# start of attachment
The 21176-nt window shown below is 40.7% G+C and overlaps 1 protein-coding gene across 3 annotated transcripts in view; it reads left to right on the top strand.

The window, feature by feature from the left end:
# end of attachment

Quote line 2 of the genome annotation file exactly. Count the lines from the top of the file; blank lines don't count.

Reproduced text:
The window, feature by feature from the left end: